The LiPro Balance Charger (or rather, a clone as we will see later) is pocket sized and has an input socket on the left… it takes from 11v to 18v input… and trust me it objects loudly if you put in a higher voltage as I did – beeps like crazy – but then that’s better than blowing up, any day.
I have lots of Lithium and other types of batteries lying around and some of the claims for them are bordering on the ridiculous – and I’ve always thought, wouldn’t it be nice to actually be able to CHECK the claims – and of course another battery charger never goes to waste. Read on…
The LiPro Balance charger can not only charge single Lithium batteries but also 2,3,4,5 or 6 at one time. The lead for multi-cell charging includes a temperature sensor. Not only that but the unit charges NiCD and NiMH as well. It even charges what they call Acid-Lead batteries though from what I can see this is limited to 6v. I did find the lead fittings a bit odd – maybe meant for radio control – but hey – that’s what SNIPS are for!!!
Instructions come in perfectly good English and it took me, what, 3 minutes to figure out how to charge a Lithium battery and start the ball rolling. There’s a flow chart that makes it all look surprisingly simple. I wish others would do that.
You do need external power and external connectors for the battery or batteries. This unit doesn’t open up or anything.
I plugged in a pretty charged Lithium battery and about 15 minute later there was a loud beep and the 2-line LCD (blue background, white text) reported that the battery was fully charged (it was pretty full to start with). The unit will charge from 0.1 to 6 amps (well, if your power supply is up to it) and discharge at up to 2 amps.
I decided to put a handy Ultrafire 3,000maH fully charged battery to the test.
For discharging, at least in the case of a Lithium Ion battery you have full control over the point at which you STOP discharging – I chose 3v and for the discharge current – I chose 1 amp because life is short. Again you can select how many cells etc. All very simple really, but then that’s how it should be.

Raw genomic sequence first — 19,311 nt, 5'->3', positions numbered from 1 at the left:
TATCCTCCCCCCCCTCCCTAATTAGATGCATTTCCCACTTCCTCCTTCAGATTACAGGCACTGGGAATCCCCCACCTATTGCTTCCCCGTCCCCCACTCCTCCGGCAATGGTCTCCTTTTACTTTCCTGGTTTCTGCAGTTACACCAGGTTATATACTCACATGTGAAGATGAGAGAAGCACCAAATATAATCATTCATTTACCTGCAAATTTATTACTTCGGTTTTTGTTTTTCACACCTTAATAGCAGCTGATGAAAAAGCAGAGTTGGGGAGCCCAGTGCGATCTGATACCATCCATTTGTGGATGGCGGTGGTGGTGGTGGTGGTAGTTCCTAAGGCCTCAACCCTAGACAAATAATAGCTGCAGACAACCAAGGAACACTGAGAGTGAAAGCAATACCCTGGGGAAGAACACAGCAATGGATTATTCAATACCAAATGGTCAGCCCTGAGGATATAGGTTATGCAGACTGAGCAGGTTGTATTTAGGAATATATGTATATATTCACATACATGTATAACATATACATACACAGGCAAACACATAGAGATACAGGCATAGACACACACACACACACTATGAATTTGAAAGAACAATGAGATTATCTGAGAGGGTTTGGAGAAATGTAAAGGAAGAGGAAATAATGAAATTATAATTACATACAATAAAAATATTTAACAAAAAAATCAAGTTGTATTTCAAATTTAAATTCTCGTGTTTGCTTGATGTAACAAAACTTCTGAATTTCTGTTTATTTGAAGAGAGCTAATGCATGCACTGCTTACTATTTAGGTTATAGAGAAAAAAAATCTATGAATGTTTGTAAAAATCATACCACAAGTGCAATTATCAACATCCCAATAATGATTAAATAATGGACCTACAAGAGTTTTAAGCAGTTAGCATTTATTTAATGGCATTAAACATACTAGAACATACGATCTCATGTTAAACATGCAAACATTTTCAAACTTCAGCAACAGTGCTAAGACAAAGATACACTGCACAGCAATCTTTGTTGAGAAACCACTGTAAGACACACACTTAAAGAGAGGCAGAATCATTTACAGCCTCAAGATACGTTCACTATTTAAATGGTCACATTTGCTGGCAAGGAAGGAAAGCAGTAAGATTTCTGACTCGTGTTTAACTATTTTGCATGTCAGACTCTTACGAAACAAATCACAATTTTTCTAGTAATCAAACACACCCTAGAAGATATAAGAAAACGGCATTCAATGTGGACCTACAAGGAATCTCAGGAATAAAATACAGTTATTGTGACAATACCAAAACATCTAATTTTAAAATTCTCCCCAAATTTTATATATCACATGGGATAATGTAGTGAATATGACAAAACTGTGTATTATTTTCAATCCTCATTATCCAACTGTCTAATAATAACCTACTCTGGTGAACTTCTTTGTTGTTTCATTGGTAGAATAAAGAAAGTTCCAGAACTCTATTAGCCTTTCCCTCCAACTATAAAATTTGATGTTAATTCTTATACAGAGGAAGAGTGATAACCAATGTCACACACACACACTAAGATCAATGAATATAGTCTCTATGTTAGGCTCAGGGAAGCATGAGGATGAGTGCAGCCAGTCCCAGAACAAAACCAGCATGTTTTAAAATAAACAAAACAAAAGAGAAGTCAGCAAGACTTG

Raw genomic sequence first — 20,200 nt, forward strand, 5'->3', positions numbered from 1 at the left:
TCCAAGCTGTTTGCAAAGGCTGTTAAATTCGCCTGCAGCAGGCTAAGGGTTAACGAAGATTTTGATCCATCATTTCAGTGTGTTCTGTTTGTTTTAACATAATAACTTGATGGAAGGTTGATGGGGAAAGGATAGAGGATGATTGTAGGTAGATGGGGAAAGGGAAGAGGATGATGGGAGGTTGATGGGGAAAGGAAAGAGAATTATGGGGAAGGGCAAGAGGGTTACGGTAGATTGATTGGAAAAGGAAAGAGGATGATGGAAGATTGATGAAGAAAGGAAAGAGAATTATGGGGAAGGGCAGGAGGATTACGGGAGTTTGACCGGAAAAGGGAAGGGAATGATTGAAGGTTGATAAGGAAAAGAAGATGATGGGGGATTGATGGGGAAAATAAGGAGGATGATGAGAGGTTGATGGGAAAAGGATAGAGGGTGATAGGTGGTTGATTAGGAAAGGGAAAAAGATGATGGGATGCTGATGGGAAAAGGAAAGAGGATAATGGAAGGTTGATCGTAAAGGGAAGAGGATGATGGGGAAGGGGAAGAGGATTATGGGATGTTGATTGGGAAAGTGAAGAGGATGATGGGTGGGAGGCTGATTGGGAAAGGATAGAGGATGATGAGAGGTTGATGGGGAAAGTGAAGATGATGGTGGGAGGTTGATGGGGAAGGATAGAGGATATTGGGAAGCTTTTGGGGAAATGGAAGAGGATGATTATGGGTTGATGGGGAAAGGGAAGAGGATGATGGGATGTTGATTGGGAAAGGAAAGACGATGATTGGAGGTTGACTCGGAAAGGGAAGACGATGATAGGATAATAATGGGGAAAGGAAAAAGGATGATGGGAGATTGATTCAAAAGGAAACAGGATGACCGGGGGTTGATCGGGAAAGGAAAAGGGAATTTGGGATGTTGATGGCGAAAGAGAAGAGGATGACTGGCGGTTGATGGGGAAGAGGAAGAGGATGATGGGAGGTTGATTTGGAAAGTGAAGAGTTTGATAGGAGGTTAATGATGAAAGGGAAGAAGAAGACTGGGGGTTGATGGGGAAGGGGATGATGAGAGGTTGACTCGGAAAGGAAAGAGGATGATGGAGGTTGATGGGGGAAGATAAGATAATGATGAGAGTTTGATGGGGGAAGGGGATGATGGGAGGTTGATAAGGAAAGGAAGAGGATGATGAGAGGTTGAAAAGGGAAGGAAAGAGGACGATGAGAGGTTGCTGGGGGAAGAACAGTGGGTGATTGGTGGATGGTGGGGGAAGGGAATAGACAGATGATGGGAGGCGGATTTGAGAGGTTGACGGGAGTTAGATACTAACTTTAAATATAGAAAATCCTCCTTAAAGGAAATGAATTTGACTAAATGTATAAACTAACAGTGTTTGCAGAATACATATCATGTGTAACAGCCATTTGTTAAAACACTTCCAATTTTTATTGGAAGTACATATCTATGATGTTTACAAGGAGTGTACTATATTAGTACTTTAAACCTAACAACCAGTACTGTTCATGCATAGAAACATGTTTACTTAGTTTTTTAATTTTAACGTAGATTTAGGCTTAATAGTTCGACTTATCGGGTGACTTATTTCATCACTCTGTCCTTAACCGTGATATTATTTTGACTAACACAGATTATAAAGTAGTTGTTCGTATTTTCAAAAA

The unit has a backlight which turns LOW after a while. Personally, given that this may well be using a reasonable amount of electricity – and thinking about the current that entails – I’m not sure I see why they felt the need to dim the backlight… could get annoying…. there are some settings but according to the chart, backlight timeout isn’t one of them.
Sure enough I pressed start and the Ultrafire battery started to discharge at 1 amp. If the fully charged (and pre-used) battery had the capacity claimed – I would expect it to be complete in three hours.
The experiment was short-lived as the battery voltage quickly began to go downhill. After 15 minutes at 1 amp, the battery was down to 3 volts and the charger cut out- beeping in the process. The battery then recovered to 3.6v
After recharging again (didn’t take too long – I don’t think it is charge that is the problem I think it is more like the battery impedance) I tried again at 0.5 amps. Well, this time it lasted longer but not THAT much longer – and certainly no-where near an hour never mind 3 hours (or 6 hours at 0.5 amps).
The question we have to ask is – is the charger falsely reporting the problem – or is the battery utter rubbish. Given the comments I’ve seen about Ultrafire batteries in the past and given that I’ve seen this charger unit used ALL OVER the place… I think I know where I’d put my money in a bet. I’m going to do some more testing before putting this battery up against the wall to be shot at dawn.